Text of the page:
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[This is an extract from a review in The Round Table: The Commonwealth Journal of International Affairs.]

‘Mothers of the Revolution’ is a marvellous work of social history. Irene Staunton, whose Weaver Press in Harare has been a bold and ambitious publisher in Zimbabwe’s time of troubles, gathered the stories of 30 rural women caught up in the civil war of the 1970s. There is a historic quality to this collection, first published in 1990, and it would be fascinating to reinterview those who are still alive over 30 years later.

This is a real insight into what the war in the countryside was like, told in the words of these brave but often uneducated women. Only one or two were politically active before the war, or even married to activists, such as Maudy Muzenda, whose husband Simon was a deputy vice-president of Zimbabwe in 1990 and had been involved in nationalist politics since the 1950s. Most were dragged into it, as husbands or sons slipped over the border to join ZANLA (the army of the Zimbabwe African Union of Robert Mugabe) or ZIPRA (the army of Joshua Nkomo’s Zimbabwe African People’s Union).

Life in the countryside was always hard for these women, caring for up to 14 children of whom some would die, doing the ploughing and hoeing to grow food, sometimes as a second wife, or left by husbands who went off for jobs in the cities or South Africa. Sons would disappear secretly to join these bush armies.

Many of the women do not distinguish between the ZANLAs and the ZIPRAs, who would arrive in a village, demanding food, and that the girls and women should wash and mend their clothes. The mujibas, the young boys, would become spies and messengers for these militias. The chimbwindos, the village girls, were given domestic duties, or required for sex and sometimes raped, so that they brought up as fatherless, the children of men who disappeared, or used false names.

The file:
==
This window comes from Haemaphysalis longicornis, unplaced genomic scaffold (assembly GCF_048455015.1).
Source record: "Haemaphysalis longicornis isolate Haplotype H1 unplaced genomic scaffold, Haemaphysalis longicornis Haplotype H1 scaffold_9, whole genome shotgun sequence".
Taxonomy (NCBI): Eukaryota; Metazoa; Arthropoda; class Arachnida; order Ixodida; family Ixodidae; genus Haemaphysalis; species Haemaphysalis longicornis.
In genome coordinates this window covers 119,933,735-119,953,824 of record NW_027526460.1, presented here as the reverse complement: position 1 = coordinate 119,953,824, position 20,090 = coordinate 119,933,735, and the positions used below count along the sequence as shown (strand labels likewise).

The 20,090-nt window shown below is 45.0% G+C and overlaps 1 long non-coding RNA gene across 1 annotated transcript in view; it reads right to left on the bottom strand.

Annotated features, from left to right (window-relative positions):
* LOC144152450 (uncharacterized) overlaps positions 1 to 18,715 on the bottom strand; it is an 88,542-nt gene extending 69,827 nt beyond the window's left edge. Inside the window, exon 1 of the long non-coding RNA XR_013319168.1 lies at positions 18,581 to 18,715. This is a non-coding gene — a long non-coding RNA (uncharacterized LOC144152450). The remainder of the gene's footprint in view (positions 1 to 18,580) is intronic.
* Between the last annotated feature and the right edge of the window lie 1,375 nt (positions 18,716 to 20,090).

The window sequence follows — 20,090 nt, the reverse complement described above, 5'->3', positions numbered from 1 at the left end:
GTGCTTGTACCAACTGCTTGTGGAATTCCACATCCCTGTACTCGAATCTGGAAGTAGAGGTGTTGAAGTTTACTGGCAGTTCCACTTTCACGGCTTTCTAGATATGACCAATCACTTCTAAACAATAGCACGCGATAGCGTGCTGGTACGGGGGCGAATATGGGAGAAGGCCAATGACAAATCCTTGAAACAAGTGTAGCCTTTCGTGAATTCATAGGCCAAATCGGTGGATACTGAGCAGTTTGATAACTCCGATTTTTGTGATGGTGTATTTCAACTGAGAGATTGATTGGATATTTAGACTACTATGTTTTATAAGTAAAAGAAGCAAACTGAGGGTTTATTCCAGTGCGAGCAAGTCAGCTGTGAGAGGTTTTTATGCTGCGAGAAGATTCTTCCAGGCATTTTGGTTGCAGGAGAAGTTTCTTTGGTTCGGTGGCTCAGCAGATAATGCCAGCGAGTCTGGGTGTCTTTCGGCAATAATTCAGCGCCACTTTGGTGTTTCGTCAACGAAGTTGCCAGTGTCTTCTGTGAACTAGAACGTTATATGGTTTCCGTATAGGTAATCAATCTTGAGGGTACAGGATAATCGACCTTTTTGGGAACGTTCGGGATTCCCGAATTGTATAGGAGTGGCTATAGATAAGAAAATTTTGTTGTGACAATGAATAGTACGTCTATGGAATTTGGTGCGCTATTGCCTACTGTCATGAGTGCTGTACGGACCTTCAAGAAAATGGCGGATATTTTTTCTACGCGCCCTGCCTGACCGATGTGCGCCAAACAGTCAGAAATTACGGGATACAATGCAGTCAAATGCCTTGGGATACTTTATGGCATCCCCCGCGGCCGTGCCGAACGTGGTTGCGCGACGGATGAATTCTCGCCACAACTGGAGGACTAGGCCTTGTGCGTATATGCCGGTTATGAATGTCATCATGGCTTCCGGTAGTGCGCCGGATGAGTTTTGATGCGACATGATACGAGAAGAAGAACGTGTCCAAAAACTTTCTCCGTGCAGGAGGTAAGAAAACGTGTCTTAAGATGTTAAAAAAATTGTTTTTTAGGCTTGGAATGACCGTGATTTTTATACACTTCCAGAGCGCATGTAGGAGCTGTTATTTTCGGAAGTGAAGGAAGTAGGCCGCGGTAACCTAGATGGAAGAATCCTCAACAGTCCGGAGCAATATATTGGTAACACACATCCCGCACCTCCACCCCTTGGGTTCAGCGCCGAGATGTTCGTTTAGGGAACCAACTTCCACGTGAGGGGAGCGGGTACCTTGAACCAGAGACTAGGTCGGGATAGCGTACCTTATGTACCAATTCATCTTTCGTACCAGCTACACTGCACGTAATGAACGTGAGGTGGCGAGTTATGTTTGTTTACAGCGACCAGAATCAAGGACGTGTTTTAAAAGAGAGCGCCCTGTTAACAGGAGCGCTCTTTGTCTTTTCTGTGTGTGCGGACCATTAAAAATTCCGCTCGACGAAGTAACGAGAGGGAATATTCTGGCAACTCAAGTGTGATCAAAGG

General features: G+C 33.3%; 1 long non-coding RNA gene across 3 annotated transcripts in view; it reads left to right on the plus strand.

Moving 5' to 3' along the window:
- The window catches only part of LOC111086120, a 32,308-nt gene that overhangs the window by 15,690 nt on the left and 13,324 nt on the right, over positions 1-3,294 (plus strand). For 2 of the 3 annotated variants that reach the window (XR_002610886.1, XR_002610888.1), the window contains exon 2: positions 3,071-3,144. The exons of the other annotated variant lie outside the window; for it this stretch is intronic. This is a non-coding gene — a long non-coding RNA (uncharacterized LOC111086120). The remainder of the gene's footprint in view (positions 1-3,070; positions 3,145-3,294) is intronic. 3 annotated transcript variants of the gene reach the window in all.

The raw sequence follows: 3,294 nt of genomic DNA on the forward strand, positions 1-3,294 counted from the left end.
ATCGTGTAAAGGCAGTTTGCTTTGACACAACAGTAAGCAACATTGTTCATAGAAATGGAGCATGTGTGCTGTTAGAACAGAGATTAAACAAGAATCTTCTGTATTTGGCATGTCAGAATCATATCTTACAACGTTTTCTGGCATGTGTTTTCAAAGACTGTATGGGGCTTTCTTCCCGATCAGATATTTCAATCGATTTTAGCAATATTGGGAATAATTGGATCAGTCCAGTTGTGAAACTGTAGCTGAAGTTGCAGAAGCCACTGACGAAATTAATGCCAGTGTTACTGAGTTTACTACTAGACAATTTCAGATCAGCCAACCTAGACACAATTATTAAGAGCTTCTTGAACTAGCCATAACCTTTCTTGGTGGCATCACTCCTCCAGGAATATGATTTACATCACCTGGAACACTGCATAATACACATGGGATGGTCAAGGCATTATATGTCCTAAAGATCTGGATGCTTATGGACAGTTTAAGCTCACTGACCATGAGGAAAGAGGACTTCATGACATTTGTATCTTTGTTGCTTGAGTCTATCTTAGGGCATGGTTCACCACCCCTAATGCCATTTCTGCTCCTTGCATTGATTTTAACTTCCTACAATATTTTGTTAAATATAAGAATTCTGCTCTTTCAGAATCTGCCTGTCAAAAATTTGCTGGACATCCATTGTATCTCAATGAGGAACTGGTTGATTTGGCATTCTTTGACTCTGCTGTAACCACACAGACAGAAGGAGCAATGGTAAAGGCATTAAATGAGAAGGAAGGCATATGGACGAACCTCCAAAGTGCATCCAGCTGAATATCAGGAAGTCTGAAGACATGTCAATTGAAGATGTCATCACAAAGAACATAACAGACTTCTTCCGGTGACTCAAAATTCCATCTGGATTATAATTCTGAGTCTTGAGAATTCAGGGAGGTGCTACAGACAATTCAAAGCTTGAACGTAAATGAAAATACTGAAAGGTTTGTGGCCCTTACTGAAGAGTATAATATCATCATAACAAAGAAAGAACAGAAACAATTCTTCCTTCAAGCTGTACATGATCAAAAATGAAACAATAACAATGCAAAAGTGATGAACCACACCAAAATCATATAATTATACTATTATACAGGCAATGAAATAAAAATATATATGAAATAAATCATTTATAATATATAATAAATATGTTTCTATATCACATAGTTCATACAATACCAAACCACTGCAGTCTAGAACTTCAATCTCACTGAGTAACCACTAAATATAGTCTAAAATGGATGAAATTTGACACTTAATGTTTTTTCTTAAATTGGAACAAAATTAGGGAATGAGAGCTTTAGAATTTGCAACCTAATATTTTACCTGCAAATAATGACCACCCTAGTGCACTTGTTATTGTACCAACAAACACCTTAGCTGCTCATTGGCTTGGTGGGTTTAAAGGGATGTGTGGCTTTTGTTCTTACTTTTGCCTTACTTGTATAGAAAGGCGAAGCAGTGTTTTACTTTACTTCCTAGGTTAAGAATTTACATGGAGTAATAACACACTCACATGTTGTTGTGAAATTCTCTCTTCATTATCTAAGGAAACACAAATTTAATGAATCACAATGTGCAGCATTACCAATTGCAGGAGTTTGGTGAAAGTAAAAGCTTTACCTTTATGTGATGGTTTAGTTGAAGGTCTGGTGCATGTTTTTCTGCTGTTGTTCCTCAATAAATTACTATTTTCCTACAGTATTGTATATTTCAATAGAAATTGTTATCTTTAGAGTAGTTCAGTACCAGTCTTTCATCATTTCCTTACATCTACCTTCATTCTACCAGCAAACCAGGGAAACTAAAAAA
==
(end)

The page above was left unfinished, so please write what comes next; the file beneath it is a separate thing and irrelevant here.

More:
But whether initially coerced, or as volunteers, these women came to support the guerrillas, killing chickens for them when they passed through a village, smuggling food past Rhodesian troops to ‘bases’ nearby, in the mountains or the bush. In some cases, their villages were relocated to protected ‘Keeps’, in a strategy, which Ian Smith borrowed from the Malayan Emergency and Vietnam. Although the guerrillas could behave badly, beating people up and forcing them to attend midnight pungwes or political education sessions, Smith’s troops, who tended to dash in and then disappear, were seen as more deadly. The Rhodesians quickly lost the battle for hearts and minds.

Often the most poignant parts of an interview relate to the end of the war, or when a woman went looking in one of the assembly areas where the guerrillas were required to disarm, during the 1980 elections which led to independence. Often a husband or son had never returned alive. Sometimes he looked so different, perhaps very thin, or so grown-up.

This is such a good book that one would like to know how the women feel now, after all the disappointments since 1990. Ndebele women lived through the Gukhurahundi, the violent war on ‘ZAPU dissidents’ which led up to the unity agreement and virtual one party state of 1987. All Zimbabweans would have witnessed the land invasions, hyper-inflation and collapse of services in the 21st century. What do they think now?

Mugabeism after Mugabe?, with its subtitle, Rethinking legacies and the new dispensation in Zimbabwe’s ‘Second Republic does not have much about public attitudes, although it provides a lot of material about the brief term so far of President Emmerson Mnangagwa. With the exception of one chapter, by James Hlongwana of the Great Zimbabwe University, the authors of eleven others in this collection are united in seeing the Mnangagwa’s ‘Second Republic’ as a continuity regime. Its ethnic bias within the Shona hegemony has changed, with appointees from Mugabe’s Zezuru clan replaced by people from Mnangagwa’s Karanga, but otherwise little alters. It is the same tight grip of a kleptocratic security nexus, dressed up with sub-marxist, nationalist rhetoric, while people go hungry, emigrate, and the economy tanks.

The claims to substantial change after Mugabe was deposed were rapidly exposed. Election results in August 2018 gave Mnangagwa a suspicious majority of 50.8%, enough to save him from a run-off, although in Mashonaland Central the election commission claimed that 400,000 had voted when only 105,000 had voted, 2 h before the polls closed. A demonstration in Harare by supporters of the opposition led the presidential guard to kill six people, wounding others with live rounds, and marauding troops beat up people in nearby Chitungwiza.

It is probably too early to say anything definitive about the Mnangagwa government, except that it demonstrates that Mugabe’s was not the dictatorship of an individual but a solid if reprehensible system.

Richard Bourne is an emeritus member of the Round Table editorial board.

Mothers of the revolution, compiled by Irene Staunton, Harare, Weaver Press, 2020.

Mugabeism after Mugabe? Rethinking legacies and the new dispensation in Zimbabwe’s ‘Second Republic’, edited by Fidelis Peter Thomas Duri, Ngonidzashe Marongwe & Munyaradzi Mawere, Masvingo, Africa Talent Publishers, 2020.